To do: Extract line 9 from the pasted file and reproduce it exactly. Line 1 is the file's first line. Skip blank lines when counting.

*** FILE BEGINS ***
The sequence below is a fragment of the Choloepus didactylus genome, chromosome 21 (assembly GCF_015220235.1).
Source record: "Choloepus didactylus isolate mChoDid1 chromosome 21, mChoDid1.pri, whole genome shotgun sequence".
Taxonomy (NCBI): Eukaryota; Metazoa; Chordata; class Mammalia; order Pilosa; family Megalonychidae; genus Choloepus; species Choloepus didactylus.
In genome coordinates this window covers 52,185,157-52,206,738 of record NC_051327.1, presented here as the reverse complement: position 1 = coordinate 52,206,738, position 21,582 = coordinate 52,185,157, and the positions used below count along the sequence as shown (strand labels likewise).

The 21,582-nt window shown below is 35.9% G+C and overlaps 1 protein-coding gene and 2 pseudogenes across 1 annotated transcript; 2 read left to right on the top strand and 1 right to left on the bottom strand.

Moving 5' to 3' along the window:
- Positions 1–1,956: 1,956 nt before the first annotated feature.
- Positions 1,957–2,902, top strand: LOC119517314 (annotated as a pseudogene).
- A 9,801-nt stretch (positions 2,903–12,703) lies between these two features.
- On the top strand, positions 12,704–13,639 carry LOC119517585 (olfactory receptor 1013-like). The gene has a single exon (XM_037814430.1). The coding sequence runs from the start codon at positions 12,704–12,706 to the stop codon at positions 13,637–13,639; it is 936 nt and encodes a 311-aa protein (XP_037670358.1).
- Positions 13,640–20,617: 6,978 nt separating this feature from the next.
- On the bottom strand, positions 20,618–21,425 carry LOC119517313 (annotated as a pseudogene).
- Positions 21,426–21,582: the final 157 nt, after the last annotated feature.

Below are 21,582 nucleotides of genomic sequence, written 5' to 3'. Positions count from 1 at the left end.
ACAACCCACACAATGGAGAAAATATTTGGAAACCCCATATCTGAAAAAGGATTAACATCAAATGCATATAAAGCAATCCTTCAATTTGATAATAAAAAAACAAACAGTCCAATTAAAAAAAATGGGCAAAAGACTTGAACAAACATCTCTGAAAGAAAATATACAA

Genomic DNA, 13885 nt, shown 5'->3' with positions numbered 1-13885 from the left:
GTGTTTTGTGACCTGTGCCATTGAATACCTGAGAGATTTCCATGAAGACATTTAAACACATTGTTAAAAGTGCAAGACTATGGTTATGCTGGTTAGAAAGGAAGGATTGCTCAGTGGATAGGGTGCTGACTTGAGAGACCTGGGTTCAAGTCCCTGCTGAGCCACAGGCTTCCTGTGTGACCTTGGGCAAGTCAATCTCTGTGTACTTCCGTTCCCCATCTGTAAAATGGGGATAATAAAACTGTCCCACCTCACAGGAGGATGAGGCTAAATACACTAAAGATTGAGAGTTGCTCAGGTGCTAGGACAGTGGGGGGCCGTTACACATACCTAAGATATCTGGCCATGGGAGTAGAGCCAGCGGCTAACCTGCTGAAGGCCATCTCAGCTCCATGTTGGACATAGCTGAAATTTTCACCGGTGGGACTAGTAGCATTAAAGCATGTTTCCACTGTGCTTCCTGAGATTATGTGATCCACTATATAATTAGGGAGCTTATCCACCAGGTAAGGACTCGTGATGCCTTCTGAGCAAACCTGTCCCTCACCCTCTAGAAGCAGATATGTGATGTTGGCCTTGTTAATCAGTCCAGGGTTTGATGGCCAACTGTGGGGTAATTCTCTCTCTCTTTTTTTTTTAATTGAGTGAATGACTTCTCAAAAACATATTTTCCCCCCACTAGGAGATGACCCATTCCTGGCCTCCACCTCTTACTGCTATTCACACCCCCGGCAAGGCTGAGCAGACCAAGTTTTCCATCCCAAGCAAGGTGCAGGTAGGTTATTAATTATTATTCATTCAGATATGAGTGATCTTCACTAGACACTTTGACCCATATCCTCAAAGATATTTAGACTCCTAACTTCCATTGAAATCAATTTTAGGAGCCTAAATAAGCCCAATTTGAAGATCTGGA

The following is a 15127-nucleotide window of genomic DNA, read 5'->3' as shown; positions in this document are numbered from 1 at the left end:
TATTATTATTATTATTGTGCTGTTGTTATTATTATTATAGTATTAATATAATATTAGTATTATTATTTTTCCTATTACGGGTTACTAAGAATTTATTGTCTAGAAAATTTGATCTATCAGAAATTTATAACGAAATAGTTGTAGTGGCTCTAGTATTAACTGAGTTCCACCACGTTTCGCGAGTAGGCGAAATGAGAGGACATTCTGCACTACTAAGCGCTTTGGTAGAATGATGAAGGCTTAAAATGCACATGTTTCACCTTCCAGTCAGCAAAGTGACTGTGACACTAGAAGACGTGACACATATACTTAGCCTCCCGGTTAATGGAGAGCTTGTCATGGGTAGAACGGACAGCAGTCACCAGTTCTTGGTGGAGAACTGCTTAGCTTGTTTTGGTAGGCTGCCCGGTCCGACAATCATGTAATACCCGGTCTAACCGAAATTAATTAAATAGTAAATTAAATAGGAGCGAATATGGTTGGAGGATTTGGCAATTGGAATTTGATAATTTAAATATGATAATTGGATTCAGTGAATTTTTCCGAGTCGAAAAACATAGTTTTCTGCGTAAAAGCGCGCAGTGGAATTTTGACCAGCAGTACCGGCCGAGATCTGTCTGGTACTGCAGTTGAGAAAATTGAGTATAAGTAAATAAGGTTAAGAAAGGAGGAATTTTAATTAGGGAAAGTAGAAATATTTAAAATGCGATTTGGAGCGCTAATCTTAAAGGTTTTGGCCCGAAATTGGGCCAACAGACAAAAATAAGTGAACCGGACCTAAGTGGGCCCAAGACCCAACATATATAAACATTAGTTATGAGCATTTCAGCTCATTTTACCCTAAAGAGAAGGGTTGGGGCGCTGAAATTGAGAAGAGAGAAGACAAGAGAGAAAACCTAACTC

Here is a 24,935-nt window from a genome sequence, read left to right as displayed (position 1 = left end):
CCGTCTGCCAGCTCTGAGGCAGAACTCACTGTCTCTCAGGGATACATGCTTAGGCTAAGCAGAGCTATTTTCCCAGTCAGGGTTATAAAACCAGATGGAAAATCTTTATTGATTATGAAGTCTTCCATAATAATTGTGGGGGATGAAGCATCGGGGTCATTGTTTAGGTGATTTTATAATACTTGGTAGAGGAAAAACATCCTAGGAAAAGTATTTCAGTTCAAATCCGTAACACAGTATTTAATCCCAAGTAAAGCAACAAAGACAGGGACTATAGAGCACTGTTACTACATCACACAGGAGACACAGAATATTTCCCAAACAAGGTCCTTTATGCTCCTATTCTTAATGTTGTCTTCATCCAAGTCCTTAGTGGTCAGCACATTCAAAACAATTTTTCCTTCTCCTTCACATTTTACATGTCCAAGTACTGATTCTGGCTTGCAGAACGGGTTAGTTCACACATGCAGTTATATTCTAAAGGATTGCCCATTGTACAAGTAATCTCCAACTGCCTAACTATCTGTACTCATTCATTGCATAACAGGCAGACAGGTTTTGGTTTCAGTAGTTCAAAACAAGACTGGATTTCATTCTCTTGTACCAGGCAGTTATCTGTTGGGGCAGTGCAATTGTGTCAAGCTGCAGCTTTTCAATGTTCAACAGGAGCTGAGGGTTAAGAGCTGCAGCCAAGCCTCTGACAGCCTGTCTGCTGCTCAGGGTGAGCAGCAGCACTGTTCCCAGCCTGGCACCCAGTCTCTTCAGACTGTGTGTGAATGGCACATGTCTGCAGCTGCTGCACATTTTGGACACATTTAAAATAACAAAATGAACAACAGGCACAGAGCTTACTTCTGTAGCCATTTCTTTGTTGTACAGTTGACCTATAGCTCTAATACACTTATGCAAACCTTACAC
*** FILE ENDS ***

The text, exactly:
- A 9,801-nt stretch (positions 2,903–12,703) lies between these two features.